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Why Aren’t the Data Privacy Laws We Have Now Enough?

Sue Marquette Poremba

I’ve written a lot over the past months about why we need to have federal law that is the equivalent to GDPR. States are stepping up on data privacy, but we may need something more. Most security folks I talked to agreed with me. We need a federal law.

But I said most, not all. Gabriel Gumbs, vice president of Product Strategy, STEALTHbits Technologies, takes a contrarian view on the need for a federal law. We don’t need one because there are already a lot of other privacy protections enacted right now, even if those regulations are patchworked and not all encompassing.

He’s right. A number of current federal privacy laws address very specific areas of concerns or groups of people. For example, COPPA exists to protect the privacy of children online, FERPA protects the privacy of students, HIPAA protects the privacy of patient data, and the FTC enforces consumer data privacy, to name a few.

Do you see a trend there with these privacy laws already on the books? They are all overseen by a specific agency within the federal government, not by a single government authority. That’s because we don’t have a data privacy authority, whereas the EU countries all do. Without one, it would be very difficult to enforce a federal privacy law. As William Kovacic, a former general counsel, member and chair of the FTC during the Barack Obama and George W. Bush administrations, told the Washington Post on data privacy lawmaking:


In many ways we have an antiquated policymaking infrastructure. It’s a patchwork of controls that have no unifying principles and no unifying institutions to coordinate policy.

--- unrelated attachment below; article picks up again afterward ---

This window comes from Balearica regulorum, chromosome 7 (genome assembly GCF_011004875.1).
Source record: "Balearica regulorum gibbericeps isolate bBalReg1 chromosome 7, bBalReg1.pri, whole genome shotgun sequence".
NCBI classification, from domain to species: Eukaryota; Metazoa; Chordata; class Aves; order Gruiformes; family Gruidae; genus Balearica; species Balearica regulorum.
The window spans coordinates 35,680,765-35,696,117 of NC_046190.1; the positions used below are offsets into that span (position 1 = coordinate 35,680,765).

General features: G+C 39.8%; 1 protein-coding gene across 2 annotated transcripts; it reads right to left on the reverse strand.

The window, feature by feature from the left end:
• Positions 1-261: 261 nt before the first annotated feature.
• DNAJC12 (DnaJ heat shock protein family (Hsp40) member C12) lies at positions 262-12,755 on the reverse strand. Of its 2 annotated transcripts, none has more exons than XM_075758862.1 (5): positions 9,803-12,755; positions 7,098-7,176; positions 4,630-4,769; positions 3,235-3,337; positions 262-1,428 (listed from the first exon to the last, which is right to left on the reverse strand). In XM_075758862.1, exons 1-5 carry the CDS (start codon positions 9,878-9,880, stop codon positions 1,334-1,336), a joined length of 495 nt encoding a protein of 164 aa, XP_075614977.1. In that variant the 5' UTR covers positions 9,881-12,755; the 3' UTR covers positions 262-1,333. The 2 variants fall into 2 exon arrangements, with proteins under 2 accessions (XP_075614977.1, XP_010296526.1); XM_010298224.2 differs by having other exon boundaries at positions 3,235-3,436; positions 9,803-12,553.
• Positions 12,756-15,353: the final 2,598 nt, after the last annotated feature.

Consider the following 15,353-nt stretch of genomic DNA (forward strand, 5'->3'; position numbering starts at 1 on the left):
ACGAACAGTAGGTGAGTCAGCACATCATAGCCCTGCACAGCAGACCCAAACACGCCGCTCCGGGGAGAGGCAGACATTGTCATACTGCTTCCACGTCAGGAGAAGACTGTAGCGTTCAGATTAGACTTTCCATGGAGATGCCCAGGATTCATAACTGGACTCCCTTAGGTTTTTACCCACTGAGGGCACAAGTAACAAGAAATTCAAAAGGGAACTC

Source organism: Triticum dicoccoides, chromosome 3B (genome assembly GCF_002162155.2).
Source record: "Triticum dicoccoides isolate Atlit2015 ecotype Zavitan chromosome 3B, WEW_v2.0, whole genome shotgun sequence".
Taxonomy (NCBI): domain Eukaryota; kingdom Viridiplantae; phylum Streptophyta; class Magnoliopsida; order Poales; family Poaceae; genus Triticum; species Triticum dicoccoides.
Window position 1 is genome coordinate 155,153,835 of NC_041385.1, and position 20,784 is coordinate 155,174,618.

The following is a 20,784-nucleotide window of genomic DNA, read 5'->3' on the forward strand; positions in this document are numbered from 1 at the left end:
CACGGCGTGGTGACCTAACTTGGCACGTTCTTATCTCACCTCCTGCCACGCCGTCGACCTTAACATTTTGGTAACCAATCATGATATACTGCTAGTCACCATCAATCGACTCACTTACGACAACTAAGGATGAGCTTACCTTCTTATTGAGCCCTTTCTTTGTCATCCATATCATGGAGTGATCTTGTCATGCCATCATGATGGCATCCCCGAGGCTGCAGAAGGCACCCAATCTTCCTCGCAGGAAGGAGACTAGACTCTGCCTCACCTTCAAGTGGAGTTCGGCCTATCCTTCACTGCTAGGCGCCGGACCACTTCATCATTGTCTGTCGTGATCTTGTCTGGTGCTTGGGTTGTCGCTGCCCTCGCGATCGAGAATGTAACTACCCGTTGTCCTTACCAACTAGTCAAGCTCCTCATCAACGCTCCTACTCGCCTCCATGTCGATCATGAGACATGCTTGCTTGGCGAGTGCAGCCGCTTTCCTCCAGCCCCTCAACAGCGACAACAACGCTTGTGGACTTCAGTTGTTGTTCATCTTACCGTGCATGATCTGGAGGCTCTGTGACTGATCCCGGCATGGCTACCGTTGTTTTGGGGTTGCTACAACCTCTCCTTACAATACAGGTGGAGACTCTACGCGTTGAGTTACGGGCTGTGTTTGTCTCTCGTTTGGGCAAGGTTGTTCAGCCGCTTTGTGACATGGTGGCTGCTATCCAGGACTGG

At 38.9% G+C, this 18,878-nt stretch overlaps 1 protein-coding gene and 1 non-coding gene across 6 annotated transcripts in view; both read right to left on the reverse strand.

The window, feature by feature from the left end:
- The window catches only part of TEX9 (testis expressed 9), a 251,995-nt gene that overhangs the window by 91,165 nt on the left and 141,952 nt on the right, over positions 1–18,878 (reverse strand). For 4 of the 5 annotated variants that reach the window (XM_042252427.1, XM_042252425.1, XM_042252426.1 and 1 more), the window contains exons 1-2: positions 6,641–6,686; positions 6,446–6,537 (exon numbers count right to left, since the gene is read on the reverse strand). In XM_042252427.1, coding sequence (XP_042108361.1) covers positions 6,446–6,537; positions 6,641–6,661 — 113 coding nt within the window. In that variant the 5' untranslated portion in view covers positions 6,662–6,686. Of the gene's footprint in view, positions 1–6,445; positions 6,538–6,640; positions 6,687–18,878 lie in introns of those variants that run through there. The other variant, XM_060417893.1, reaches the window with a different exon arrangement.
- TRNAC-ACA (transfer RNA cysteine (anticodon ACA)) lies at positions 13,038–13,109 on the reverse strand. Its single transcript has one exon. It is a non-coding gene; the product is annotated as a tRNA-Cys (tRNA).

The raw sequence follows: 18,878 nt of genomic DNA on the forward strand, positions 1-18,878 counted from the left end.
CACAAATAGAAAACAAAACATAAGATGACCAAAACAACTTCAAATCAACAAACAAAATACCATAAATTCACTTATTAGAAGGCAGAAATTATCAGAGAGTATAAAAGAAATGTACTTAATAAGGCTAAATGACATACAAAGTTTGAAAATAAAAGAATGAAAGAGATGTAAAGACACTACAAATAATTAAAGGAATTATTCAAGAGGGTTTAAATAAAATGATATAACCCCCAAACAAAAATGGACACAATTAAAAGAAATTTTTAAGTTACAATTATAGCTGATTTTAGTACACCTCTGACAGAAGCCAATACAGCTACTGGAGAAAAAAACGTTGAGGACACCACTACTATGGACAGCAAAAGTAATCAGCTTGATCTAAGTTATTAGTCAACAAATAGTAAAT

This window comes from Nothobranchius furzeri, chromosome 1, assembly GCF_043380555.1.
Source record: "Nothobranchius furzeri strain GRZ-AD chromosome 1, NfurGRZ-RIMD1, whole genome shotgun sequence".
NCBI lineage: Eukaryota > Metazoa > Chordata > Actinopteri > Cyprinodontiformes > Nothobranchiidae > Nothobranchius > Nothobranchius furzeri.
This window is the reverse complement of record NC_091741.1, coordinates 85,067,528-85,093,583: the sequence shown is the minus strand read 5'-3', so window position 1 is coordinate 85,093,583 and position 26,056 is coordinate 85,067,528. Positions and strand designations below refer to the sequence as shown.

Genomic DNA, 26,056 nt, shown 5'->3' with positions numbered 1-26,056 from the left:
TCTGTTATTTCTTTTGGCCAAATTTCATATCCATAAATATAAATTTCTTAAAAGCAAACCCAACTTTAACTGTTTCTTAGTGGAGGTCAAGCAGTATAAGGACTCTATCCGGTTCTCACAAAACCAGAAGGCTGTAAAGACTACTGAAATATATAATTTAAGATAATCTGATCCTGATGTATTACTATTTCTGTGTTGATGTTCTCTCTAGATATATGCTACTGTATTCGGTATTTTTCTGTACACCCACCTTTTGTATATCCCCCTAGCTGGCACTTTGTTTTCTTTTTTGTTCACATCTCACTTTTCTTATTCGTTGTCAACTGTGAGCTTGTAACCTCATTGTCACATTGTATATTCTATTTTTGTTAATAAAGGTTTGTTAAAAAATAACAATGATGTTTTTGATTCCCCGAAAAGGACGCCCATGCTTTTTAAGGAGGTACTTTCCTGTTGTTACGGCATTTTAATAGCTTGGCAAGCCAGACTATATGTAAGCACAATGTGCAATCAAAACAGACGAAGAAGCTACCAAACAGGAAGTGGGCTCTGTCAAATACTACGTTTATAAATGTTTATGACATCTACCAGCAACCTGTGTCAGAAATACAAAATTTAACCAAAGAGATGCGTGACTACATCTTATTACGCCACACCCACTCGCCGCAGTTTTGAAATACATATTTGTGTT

Another issue is that we might be generating too much data. Think of all the IoT devices out there and the amount of data produced. Who is responsible for all that information? A discussion from a Brookings article asks a valid question around that point. Our fitness trackers and smart watches, which it used as an example, hold a lot of personal and medical data, the kind of information that is in part covered by HIPAA and would be covered, theoretically, under a data privacy law, depending on which company held the data. But, the article continued, no matter who holds it, it is still all the same information:

It makes little sense that protection of data should depend entirely on who happens to hold it. This arbitrariness will spread as more and more connected devices are embedded in everything from clothing to cars to home appliances to street furniture. Add to that striking changes in patterns of business integration and innovation — traditional telephone providers like Verizon and AT&T are entering entertainment, while startups launch into the provinces of financial institutions like currency trading and credit and all kinds of enterprises compete for space in the autonomous vehicle ecosystem — and the sectoral boundaries that have defined U.S. privacy protection cease to make any sense.

So maybe we don’t need a federal law. These are certainly points to think about, and Gumbs summed it up this way in an email comment:

One overarching federal data privacy law is not necessary in my opinion and a working group of public and private agencies capable of helping both government and private businesses improve their data security practices would be far more beneficial.

Sue Marquette Poremba has been writing about network security since 2008. In addition to her coverage of security issues for IT Business Edge, her security articles have been published at various sites such as Forbes, Midsize Insider and Tom's Guide. You can reach Sue via Twitter: @sueporemba


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